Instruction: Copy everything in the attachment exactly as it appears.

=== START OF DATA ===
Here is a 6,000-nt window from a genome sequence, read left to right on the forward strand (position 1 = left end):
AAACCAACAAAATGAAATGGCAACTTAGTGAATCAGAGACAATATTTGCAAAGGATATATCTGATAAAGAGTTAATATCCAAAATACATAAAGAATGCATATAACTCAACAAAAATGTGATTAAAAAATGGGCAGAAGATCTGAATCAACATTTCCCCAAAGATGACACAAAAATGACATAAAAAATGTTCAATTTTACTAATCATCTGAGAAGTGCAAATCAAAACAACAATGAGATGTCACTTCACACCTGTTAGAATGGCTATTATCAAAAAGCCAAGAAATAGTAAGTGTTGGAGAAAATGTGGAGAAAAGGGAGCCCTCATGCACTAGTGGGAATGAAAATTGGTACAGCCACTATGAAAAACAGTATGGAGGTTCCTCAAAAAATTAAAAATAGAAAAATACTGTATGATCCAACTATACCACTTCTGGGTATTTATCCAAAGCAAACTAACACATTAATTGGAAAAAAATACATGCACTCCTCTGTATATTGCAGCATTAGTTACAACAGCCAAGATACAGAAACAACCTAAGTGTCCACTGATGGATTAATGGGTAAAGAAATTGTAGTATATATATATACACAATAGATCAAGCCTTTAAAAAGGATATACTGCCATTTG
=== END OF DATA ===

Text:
Here is a 6,000-nt window from a genome sequence, read left to right on the forward strand (position 1 = left end):
AAACCAACAAAATGAAATGGCAACTTAGTGAATCAGAGACAATATTTGCAAAGGATATATCTGATAAAGAGTTAATATCCAAAATACATAAAGAATGCATATAACTCAACAAAAATGTGATTAAAAAATGGGCAGAAGATCTGAATCAACATTTCCCCAAAGATGACACAAAAATGACATAAAAAATGTTCAATTTTACTAATCATCTGAGAAGTGCAAATCAAAACAACAATGAGATGTCACTTCACACCTGTTAGAATGGCTATTATCAAAAAGCCAAGAAATAGTAAGTGTTGGAGAAAATGTGGAGAAAAGGGAGCCCTCATGCACTAGTGGGAATGAAAATTGGTACAGCCACTATGAAAAACAGTATGGAGGTTCCTCAAAAAATTAAAAATAGAAAAATACTGTATGATCCAACTATACCACTTCTGGGTATTTATCCAAAGCAAACTAACACATTAATTGGAAAAAAATACATGCACTCCTCTGTATATTGCAGCATTAGTTACAACAGCCAAGATACAGAAACAACCTAAGTGTCCACTGATGGATTAATGGGTAAAGAAATTGTAGTATATATATATACACAATAGATCAAGCCTTTAAAAAGGATATACTGCCATTTG